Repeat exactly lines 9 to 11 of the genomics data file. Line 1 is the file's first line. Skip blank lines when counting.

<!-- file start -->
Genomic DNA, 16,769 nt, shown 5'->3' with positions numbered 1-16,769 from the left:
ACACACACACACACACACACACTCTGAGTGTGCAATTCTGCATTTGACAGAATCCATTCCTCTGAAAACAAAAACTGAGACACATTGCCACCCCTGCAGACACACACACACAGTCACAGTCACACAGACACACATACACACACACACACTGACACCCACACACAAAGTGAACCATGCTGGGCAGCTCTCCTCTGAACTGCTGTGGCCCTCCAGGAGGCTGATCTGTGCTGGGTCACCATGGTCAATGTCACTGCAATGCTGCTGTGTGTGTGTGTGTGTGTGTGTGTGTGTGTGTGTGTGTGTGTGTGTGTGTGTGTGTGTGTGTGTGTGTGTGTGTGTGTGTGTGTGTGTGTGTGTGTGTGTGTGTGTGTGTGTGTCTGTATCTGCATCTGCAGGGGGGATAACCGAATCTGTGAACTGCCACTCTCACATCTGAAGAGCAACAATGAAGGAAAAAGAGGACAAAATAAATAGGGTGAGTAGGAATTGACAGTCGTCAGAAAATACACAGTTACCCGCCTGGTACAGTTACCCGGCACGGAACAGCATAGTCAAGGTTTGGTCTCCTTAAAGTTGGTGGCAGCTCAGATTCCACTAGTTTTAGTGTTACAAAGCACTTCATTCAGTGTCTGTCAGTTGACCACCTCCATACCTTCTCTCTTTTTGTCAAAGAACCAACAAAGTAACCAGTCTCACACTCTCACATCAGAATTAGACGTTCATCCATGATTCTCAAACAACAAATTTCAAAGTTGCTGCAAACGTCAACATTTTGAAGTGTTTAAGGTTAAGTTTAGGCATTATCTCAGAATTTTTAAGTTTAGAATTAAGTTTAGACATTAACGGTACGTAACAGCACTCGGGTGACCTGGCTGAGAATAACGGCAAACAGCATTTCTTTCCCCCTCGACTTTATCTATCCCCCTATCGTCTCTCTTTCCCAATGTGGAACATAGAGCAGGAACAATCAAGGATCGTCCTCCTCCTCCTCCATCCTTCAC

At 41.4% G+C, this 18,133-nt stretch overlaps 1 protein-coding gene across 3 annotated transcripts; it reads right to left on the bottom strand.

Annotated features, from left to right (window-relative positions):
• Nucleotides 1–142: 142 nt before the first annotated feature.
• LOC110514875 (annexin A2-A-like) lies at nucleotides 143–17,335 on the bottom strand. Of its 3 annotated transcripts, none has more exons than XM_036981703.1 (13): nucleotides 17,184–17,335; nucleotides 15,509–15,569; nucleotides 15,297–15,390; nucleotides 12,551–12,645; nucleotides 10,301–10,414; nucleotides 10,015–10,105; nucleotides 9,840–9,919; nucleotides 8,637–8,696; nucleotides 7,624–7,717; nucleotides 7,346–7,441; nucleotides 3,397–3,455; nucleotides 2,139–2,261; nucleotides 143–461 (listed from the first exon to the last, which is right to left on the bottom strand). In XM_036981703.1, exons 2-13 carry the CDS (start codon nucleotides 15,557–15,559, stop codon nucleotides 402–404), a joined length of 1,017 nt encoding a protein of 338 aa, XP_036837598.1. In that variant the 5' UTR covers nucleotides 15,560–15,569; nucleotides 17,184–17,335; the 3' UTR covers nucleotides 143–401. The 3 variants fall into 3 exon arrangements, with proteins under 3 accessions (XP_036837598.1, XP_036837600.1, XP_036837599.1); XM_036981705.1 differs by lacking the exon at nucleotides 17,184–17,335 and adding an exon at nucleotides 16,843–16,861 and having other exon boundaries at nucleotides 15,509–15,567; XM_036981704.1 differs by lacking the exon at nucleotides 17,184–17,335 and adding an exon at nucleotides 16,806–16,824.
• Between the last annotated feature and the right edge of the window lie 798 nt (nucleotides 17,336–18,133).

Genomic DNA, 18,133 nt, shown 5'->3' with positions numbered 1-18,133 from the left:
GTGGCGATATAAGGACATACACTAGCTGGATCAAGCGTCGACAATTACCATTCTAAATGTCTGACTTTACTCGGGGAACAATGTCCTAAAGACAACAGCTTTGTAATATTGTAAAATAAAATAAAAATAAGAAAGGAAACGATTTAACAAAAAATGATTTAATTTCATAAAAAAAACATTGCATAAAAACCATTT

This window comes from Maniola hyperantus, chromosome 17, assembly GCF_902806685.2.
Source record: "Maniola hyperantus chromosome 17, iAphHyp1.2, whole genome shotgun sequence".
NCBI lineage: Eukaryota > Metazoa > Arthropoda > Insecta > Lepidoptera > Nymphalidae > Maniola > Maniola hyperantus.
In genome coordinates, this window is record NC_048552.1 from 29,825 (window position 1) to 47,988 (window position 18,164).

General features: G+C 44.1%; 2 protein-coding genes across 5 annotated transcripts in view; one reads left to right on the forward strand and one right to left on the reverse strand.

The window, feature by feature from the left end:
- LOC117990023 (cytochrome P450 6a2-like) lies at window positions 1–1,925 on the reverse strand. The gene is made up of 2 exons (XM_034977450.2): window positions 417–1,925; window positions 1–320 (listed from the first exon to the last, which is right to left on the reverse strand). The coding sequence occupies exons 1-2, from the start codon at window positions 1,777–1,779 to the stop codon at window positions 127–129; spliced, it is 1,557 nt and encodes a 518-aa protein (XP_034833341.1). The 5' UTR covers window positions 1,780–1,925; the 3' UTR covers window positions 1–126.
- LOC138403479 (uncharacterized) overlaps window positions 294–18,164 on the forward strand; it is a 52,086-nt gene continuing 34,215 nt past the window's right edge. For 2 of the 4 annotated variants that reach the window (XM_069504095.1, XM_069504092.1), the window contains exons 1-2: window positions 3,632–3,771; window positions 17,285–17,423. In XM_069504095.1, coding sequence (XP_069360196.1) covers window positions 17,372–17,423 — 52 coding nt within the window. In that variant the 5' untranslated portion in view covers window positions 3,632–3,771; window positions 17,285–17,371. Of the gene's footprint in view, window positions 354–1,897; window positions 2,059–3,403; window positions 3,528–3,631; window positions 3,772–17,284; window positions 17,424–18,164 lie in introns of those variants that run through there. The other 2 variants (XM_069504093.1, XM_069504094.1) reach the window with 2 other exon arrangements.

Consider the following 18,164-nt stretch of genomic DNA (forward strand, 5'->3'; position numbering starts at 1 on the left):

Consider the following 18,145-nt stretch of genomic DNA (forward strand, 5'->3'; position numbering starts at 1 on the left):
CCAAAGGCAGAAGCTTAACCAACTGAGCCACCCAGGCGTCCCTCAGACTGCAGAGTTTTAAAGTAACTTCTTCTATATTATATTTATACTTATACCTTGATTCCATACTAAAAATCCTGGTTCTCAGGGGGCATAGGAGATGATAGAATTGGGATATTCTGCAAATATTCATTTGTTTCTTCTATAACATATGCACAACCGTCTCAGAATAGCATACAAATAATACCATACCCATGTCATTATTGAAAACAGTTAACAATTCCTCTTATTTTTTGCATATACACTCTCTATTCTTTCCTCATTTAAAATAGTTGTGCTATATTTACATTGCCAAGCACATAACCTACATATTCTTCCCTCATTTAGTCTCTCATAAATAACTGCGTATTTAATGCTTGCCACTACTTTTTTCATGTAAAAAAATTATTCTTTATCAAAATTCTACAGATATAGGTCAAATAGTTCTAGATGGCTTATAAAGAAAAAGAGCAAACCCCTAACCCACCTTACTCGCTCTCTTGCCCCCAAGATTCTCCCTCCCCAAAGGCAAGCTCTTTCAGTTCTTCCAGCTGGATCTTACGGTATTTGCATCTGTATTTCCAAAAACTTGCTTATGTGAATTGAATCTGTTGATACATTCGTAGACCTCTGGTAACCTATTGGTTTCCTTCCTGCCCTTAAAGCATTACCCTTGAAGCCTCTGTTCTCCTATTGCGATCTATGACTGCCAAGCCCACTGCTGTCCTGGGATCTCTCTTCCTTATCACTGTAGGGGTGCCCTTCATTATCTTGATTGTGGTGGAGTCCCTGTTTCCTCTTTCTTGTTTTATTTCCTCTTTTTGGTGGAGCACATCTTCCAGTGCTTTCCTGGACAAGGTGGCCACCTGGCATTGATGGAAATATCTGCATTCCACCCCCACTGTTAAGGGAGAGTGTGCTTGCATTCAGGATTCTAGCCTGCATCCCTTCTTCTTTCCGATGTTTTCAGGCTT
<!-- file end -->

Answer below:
GTGGCGATATAAGGACATACACTAGCTGGATCAAGCGTCGACAATTACCATTCTAAATGTCTGACTTTACTCGGGGAACAATGTCCTAAAGACAACAGCTTTGTAATATTGTAAAATAAAATAAAAATAAGAAAGGAAACGATTTAACAAAAAATGATTTAATTTCATAAAAAAAACATTGCATAAAAACCATTT

This window comes from Maniola hyperantus, chromosome 17, assembly GCF_902806685.2.
Source record: "Maniola hyperantus chromosome 17, iAphHyp1.2, whole genome shotgun sequence".